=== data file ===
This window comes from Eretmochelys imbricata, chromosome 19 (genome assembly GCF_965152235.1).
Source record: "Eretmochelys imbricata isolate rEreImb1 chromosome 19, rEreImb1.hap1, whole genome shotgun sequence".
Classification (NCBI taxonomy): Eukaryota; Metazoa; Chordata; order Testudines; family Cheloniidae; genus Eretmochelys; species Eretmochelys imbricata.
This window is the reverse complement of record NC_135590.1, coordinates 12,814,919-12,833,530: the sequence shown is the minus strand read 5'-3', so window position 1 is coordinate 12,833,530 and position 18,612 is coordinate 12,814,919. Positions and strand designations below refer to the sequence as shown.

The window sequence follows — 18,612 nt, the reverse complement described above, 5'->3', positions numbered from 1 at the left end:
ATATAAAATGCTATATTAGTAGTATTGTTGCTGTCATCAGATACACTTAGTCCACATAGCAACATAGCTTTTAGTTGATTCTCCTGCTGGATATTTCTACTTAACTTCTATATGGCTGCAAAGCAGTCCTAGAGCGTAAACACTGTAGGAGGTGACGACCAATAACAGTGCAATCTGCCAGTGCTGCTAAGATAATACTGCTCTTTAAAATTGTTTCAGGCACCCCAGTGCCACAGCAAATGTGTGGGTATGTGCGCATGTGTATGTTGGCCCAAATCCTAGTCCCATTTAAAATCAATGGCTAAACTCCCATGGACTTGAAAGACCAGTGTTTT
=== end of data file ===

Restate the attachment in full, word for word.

This window comes from Eretmochelys imbricata, chromosome 19 (genome assembly GCF_965152235.1).
Source record: "Eretmochelys imbricata isolate rEreImb1 chromosome 19, rEreImb1.hap1, whole genome shotgun sequence".
Classification (NCBI taxonomy): Eukaryota; Metazoa; Chordata; order Testudines; family Cheloniidae; genus Eretmochelys; species Eretmochelys imbricata.
This window is the reverse complement of record NC_135590.1, coordinates 12,814,919-12,833,530: the sequence shown is the minus strand read 5'-3', so window position 1 is coordinate 12,833,530 and position 18,612 is coordinate 12,814,919. Positions and strand designations below refer to the sequence as shown.

The window sequence follows — 18,612 nt, the reverse complement described above, 5'->3', positions numbered from 1 at the left end:
ATATAAAATGCTATATTAGTAGTATTGTTGCTGTCATCAGATACACTTAGTCCACATAGCAACATAGCTTTTAGTTGATTCTCCTGCTGGATATTTCTACTTAACTTCTATATGGCTGCAAAGCAGTCCTAGAGCGTAAACACTGTAGGAGGTGACGACCAATAACAGTGCAATCTGCCAGTGCTGCTAAGATAATACTGCTCTTTAAAATTGTTTCAGGCACCCCAGTGCCACAGCAAATGTGTGGGTATGTGCGCATGTGTATGTTGGCCCAAATCCTAGTCCCATTTAAAATCAATGGCTAAACTCCCATGGACTTGAAAGACCAGTGTTTT